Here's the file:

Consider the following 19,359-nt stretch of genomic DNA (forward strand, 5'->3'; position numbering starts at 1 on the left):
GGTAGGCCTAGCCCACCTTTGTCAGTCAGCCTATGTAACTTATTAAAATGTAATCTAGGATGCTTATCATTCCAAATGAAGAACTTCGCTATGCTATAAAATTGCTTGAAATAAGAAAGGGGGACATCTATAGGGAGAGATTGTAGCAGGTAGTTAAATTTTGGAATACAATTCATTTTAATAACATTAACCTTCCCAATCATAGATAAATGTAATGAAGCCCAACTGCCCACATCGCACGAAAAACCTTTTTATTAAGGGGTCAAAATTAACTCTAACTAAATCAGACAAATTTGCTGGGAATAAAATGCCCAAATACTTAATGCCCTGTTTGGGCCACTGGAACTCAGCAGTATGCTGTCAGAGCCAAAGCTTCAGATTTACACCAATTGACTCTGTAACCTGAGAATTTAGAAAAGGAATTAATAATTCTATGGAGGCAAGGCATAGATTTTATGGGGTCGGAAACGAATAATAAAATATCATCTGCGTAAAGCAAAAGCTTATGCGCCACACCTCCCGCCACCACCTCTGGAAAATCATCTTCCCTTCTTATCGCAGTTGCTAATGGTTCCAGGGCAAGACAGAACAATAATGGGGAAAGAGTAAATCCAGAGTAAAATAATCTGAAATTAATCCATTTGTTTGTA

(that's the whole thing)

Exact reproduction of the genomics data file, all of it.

Consider the following 19,359-nt stretch of genomic DNA (forward strand, 5'->3'; position numbering starts at 1 on the left):
GGTAGGCCTAGCCCACCTTTGTCAGTCAGCCTATGTAACTTATTAAAATGTAATCTAGGATGCTTATCATTCCAAATGAAGAACTTCGCTATGCTATAAAATTGCTTGAAATAAGAAAGGGGGACATCTATAGGGAGAGATTGTAGCAGGTAGTTAAATTTTGGAATACAATTCATTTTAATAACATTAACCTTCCCAATCATAGATAAATGTAATGAAGCCCAACTGCCCACATCGCACGAAAAACCTTTTTATTAAGGGGTCAAAATTAACTCTAACTAAATCAGACAAATTTGCTGGGAATAAAATGCCCAAATACTTAATGCCCTGTTTGGGCCACTGGAACTCAGCAGTATGCTGTCAGAGCCAAAGCTTCAGATTTACACCAATTGACTCTGTAACCTGAGAATTTAGAAAAGGAATTAATAATTCTATGGAGGCAAGGCATAGATTTTATGGGGTCGGAAACGAATAATAAAATATCATCTGCGTAAAGCAAAAGCTTATGCGCCACACCTCCCGCCACCACCTCTGGAAAATCATCTTCCCTTCTTATCGCAGTTGCTAATGGTTCCAGGGCAAGACAGAACAATAATGGGGAAAGAGTAAATCCAGAGTAAAATAATCTGAAATTAATCCATTTGTTTGTA